These clauses envisage that the national Treasury will determine annual growth factors for municipalities. The Constitutional question is whether these provisions which grant considerable power to the national sphere undermine municipal integrity in an impermissible way. As the Trengrove/Cockrell opinion notes, an assessment of the Constitutionality of the provisions depends on the way in which we characterise the budget making power is it legislative or executive? If it is executive, as that opinion notes, clauses 5(2)(d) and 16(1 )(d) permit regulation of the executive authority of municipalities within the meaning of Constitution section 155(7) and are Constitutional.
If the budget making power is legislative in character, clauses 5(2)(d) and 16(I)(d) could perhaps be interpreted to fall within the scope of Constitution section 216(1) and (2). That section permits the national Treasury to impose and enforce 'uniform Treasury norms and standards'. But a limit on growth may not be a 'norm or standard' within the meaning of section 216(1). As far as I am aware, this section has not been interpreted judicially. However, in context, it is possible to argue that the 'transparency and expenditure control' envisaged by section 216 relate to formal accounting controls and not to matters that might be classified as policy such as growth rates.

Overall, however, it should be strained to argue that budget making is a purely legislative matter. It is perhaps better understood as a hybrid function, containing both legislative and executive elements. On this argument, the clauses may be permitted under Section 155(7) and would then be Constitutional.

Clauses 77 and 81
Clause 77 permits the Minister to withhold the transfer of funds to a municipality if the municipal manger for that municipality failed to fulfil obligations relating to the submission and tabling of annual financial statements. Clause 81 allows the National Treasury to Stop funds if the municipality does not rectify adverse findings by the Auditor-General.

Clause 77 will be Constitutional only if tile procedures relating to submission and tabling of statements are matters that fall under the list in Constitution section 2 16(1). Again it is not clear what generally recognised accounting practice' or 'uniform Treasury norms and standards' will be taken to mean but they may not include the process referred to in clause 77 because -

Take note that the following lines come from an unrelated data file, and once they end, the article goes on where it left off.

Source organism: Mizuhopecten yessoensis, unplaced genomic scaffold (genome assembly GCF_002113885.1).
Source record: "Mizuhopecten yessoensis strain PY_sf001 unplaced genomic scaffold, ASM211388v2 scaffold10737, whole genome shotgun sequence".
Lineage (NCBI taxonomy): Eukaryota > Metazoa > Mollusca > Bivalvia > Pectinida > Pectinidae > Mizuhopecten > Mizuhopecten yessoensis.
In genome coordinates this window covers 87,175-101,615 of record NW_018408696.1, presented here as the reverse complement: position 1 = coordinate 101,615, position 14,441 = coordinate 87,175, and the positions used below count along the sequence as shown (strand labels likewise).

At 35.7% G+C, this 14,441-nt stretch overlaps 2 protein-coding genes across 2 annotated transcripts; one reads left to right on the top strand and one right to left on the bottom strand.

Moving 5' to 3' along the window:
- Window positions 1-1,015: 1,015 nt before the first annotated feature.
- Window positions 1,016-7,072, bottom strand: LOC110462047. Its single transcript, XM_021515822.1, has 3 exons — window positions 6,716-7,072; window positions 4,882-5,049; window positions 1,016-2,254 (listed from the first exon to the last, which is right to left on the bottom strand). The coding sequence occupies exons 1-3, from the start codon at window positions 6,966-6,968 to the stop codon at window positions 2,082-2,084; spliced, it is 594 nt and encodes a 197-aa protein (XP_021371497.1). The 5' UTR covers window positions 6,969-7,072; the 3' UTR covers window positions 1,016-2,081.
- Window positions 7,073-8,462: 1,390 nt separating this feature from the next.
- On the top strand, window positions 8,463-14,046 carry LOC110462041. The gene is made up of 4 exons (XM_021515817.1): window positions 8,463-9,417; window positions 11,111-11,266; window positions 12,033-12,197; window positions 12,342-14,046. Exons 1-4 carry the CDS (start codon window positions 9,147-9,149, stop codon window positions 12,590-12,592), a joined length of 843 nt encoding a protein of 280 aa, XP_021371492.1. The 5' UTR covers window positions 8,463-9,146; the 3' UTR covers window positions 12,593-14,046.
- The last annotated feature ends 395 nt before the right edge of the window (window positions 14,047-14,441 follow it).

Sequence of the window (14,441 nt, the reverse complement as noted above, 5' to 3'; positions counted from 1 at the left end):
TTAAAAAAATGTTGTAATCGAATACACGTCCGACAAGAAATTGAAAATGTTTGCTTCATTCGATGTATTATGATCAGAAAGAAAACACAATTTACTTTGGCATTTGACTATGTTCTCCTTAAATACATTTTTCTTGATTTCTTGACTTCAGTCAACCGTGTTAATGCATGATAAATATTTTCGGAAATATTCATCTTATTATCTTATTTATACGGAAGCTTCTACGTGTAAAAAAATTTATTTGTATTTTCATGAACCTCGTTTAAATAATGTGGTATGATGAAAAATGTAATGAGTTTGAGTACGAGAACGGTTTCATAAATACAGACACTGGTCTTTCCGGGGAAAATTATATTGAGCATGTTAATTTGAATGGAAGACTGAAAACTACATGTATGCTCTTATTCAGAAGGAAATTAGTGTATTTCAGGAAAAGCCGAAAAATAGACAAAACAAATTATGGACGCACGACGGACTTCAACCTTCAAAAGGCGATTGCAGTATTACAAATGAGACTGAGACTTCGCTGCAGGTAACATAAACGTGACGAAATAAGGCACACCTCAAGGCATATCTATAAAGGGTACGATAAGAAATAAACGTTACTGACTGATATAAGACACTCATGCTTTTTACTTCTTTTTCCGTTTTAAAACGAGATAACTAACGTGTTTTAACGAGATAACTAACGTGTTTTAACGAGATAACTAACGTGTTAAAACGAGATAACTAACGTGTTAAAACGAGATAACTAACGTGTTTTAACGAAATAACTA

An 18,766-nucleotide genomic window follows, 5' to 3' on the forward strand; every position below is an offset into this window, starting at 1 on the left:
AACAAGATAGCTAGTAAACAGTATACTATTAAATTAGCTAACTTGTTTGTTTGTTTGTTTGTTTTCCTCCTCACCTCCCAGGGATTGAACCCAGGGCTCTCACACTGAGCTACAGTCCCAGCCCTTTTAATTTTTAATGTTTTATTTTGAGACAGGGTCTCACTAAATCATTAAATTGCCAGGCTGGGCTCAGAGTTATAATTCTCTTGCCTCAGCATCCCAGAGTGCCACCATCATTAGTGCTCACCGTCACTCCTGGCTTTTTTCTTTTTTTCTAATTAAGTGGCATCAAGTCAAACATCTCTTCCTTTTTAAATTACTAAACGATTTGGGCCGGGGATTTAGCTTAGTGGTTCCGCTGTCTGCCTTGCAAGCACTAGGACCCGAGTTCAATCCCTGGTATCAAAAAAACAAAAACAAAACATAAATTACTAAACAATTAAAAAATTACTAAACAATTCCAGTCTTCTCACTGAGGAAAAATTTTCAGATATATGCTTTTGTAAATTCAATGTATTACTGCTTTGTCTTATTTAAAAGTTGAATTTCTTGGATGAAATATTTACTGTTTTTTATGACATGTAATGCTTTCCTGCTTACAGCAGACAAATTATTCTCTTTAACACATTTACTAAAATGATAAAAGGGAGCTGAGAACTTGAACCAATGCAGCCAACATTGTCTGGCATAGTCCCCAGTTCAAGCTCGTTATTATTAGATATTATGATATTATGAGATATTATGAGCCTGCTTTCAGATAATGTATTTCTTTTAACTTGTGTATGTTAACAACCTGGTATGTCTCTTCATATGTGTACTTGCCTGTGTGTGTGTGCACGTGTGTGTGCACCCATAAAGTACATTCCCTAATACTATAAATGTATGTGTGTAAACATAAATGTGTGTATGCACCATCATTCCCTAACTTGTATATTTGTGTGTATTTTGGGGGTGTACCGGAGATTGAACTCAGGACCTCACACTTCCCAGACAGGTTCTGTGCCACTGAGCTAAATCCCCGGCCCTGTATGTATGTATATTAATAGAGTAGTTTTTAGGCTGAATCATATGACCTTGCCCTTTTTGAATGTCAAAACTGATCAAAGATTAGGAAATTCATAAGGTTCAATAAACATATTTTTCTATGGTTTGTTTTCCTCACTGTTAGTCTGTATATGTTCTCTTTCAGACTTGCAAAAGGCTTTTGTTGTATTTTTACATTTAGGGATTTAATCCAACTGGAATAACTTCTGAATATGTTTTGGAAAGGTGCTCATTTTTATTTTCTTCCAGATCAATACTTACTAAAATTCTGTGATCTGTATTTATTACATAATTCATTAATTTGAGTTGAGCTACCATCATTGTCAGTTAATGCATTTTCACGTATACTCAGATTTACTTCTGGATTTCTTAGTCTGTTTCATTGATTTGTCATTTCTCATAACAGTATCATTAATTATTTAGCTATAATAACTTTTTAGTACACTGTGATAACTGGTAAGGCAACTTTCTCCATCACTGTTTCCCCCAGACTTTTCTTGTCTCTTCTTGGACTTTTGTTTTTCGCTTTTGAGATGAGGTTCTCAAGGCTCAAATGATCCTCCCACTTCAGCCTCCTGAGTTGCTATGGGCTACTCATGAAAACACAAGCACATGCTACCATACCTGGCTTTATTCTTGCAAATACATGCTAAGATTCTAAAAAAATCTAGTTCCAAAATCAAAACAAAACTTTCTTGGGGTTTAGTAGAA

(i) the process does not relate to the way in which statements are compiled and audited and thus does not fall under the establishment of 'generally recognised accounting practice' or 'uniform expenditure classifications'. and

(ii) the process seems not to concern 'Treasury norms and standards' but, rather, the relationship between the municipality on tile one hand and the Auditor-General and Council on the other.

This matter might need clarification.

Moreover, clause 77 permits the Minister to stop transfer of funds after consulting the national Minister for Local Government. It will be seldom that this power could be Constitutionally exercised following a consultation with the national Minister for Local Government alone. Protection of the integrity of the municipality seems to require consultation with the municipality as well and it may be advisable for tile clause either to state this explicitly or to note that attention needs to be paid to the integrity of the municipality when deciding to Stop funds. For instance, the Council may have taken steps to have the municipal manger replaced. Under such circumstances, action by the National Treasury is likely to be an infringement of the council's integrity.

Clause 81 deals more obviously with matters covered by Constitution section 216(1) although the accounting practices established by Treasury and those established by the Auditor-General may, conceivably, differ. Certainly, it would be unConstitutional to bind the Auditor-General to accept practices decided upon by Treasury for the audits which he or she controls. If the Auditor-General and Treasury do establish different practices, the provision would form the basis for the stoppage of funds only if the practices established by the Treasury are disregarded and errors are not remedied as fast as is required.

Christina Murray
5 May 2002


No related


  • We don't have attendance info for this committee meeting

Download as PDF

You can download this page as a PDF using your browser's print functionality. Click on the "Print" button below and select the "PDF" option under destinations/printers.

See detailed instructions for your browser here.

Share this page: